As Israel debates how to get Orthodox Jews into the army or national service, Arab activists defy their more radical elected officials and say they are ready to serve, too
Sunday, July 01, 2012 | Ryan Jones – israltoday.co.il
Israel is currently engaging in vigorous review of its military draft laws, which currently permit Orthodox Jews and Arabs to avoid national service. Interestingly, there are a number of Arab voices insisting that their sector of society should serve the same as Israel’s Jews.
Reforming Israel’s draft laws was one of the conditions of former opposition party Kadima joining Prime Minister Benjamin Netanyahu’s government. At the center of the negotiations was the Tal Law that enables Jews to bypass military service if they are attending yeshiva (Jewish seminary). Non-Orthodox Israelis are unhappy that so many of their religious brethren do not help carry the burden of national defense.
But the situation is not so simple. In a democratic society, it is not possible to only target Orthodox Jews for national service, and so the laws governing the drafting of Israeli Arabs are also being reviewed, much to the irritation of Arab Knesset members.
Arab members of Israel’s Knesset like Ahmad Tibi and Talab el-Sana have long insisted that Israel is a racist state and therefore its Arab citizens should not do any kind of national service.
In an interview with Israel’s Ynet news portal, Bedouin Arab activist Ibrahim al-Huzeil strongly disagreed.
“You want rights? Make your contribution. If not in the army, then help the community, your sector, your town,” said Huzeil. “I see no problem with everyone enlisting, including Arabs and haredim.”
As for Tibi and el-Sana, Huzeil said they do not represent most Israeli Arabs, but rather “they represent the Palestinian Authority and terror.” Interestingly, Tibi was once an advisor to former Palestinian Authority leader Yasser Arafat, who at one time was the world’s most visible terrorist.
Huzeil said that so far eight of his nine sons have served in the Israeli army, and he will continue to raise them to view national service to the Jewish state as a duty.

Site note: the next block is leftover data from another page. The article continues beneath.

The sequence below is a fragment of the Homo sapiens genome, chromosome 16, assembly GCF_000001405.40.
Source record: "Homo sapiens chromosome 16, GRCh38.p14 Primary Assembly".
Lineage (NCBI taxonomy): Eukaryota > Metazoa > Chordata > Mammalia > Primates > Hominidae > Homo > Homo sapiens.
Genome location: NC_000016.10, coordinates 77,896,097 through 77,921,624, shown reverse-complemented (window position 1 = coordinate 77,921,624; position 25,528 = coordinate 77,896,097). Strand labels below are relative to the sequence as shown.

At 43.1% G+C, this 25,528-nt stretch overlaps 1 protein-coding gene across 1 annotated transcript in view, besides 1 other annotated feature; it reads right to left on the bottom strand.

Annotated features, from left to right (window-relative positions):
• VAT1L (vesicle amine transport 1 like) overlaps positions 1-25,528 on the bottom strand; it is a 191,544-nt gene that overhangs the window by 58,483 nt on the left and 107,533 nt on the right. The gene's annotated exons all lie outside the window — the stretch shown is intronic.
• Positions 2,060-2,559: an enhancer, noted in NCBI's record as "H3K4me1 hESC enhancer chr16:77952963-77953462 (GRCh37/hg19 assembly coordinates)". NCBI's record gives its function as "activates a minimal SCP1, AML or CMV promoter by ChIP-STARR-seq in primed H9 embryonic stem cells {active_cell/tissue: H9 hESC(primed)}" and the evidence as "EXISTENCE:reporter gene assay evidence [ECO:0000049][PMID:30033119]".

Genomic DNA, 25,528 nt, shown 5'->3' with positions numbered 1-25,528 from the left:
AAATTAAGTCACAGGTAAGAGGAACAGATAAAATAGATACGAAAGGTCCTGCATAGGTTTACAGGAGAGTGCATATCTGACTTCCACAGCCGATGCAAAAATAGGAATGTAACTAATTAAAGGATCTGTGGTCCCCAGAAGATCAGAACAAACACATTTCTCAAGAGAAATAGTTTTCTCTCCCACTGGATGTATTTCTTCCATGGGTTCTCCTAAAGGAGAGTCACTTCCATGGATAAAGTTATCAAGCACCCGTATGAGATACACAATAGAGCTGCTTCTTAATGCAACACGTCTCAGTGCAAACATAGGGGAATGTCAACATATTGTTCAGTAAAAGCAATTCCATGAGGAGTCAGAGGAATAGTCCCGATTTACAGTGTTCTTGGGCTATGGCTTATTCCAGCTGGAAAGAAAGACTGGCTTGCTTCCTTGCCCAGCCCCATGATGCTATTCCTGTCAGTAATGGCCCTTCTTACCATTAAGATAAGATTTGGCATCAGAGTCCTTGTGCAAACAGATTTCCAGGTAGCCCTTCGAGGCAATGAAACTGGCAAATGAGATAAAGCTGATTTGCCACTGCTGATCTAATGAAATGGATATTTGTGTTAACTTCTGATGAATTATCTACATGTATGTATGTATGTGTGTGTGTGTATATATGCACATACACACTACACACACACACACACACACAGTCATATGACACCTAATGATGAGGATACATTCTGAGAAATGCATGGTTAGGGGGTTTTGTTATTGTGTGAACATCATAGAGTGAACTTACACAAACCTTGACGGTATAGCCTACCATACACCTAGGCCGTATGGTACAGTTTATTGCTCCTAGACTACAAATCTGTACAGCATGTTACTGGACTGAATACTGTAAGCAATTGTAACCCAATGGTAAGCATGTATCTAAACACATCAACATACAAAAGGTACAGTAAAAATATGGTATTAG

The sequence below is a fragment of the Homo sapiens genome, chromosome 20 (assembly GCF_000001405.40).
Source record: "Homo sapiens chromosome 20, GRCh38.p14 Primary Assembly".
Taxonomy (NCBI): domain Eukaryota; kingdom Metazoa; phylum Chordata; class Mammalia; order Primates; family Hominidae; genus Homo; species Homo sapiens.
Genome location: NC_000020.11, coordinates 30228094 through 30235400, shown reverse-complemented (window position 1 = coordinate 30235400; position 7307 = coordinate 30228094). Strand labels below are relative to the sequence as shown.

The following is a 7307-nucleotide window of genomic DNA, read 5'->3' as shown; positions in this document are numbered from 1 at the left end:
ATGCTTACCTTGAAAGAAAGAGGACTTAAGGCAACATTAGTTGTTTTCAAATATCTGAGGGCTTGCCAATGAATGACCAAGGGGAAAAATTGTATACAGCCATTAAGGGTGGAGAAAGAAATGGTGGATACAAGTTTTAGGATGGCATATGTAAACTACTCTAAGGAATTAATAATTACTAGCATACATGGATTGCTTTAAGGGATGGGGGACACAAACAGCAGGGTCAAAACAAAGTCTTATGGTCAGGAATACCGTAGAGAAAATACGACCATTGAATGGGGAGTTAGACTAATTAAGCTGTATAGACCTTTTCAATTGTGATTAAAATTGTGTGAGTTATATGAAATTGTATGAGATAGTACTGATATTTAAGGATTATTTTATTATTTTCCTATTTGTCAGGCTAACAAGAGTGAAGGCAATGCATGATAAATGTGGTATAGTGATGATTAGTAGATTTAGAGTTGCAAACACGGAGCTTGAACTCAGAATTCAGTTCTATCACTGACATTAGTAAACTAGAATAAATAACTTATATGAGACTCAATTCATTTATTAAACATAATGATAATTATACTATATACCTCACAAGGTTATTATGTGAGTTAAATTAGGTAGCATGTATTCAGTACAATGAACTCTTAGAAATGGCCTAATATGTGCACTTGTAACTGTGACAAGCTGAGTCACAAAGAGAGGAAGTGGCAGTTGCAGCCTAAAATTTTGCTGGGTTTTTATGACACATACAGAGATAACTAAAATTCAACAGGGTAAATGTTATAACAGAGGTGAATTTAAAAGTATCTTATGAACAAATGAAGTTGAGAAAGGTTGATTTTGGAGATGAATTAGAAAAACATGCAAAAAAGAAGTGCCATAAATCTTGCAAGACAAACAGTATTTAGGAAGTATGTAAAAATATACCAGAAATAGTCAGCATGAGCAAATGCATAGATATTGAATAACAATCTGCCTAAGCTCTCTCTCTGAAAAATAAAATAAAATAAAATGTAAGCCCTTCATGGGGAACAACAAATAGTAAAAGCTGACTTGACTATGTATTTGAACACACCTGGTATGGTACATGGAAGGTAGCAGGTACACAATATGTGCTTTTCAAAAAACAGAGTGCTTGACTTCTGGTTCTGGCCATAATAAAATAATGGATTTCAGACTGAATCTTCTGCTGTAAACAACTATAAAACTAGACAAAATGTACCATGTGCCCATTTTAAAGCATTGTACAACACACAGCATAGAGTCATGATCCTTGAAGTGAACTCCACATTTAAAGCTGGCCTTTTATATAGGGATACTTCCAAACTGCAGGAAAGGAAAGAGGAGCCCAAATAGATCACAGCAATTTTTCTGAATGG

Protesters at the “Suckers’ Tent” in Jerusalem where IDF reservists are challenging the exemption of Orthodox Jews from national service were surprised to hear a message similar to Huzeil’s last week when an Arab mother visited.
Anet Haschaya insisted that, like the Orthodox, Israeli Arabs “must also carry their equal share of the burden, stop complaining and begin serving in the IDF – or at least join the national service program.”
Haschaya, a Muslim, noted that all three of her sons had or currently were serving in the Israeli army.
A few years ago, the BBC profiled Maj Fehd Fallah, an Israeli Bedouin from the Golan Heights who explained that there are thousands of Arabs serving in the Israeli army, with pride.
“Israeli Muslims who don’t serve in the IDF should be ashamed for not serving their country,” said Fallah.
While enlistment among Bedouins and other Arab Muslims is relatively low, a comparatively large percentage of Israeli Druze do serve in the IDF, a decision their leaders made shortly after the rebirth of Israel.
It is also more common for Arab Christians to enlist than their Muslim brothers. Two years ago, the IDF celebrated the promotion of its first female Arab combat soldier, Cpl. Elinor Joseph, whose father before her had been an Israeli paratrooper.
“I know I am part of the Jewish state’s army and therefore when we speak about that I listen and learn,” said Elinor at the time. “I believe in what I am doing. In my eyes, I am here for a mission.”
Earlier this year, Ynet reported on a female Arab Christian soldier who encourages young Israeli Jews to take pride in their upcoming military service.
Shirin Shlian from Nazareth speaks at schools in the Jewish part of the town helping teenage Israelis make sense of the life changes they are about to face.
“I give the students a lesson about the first draft notice, IDF enlistment and the jobs the army has to offer. In addition, I hold personal conversations with each student with the aim of encouraging them to have a significant and contributing service,” said Shlian, whose brothers are also soldiers.
“The students applaud me for my decision to volunteer, enlist – and make a contribution to the State.”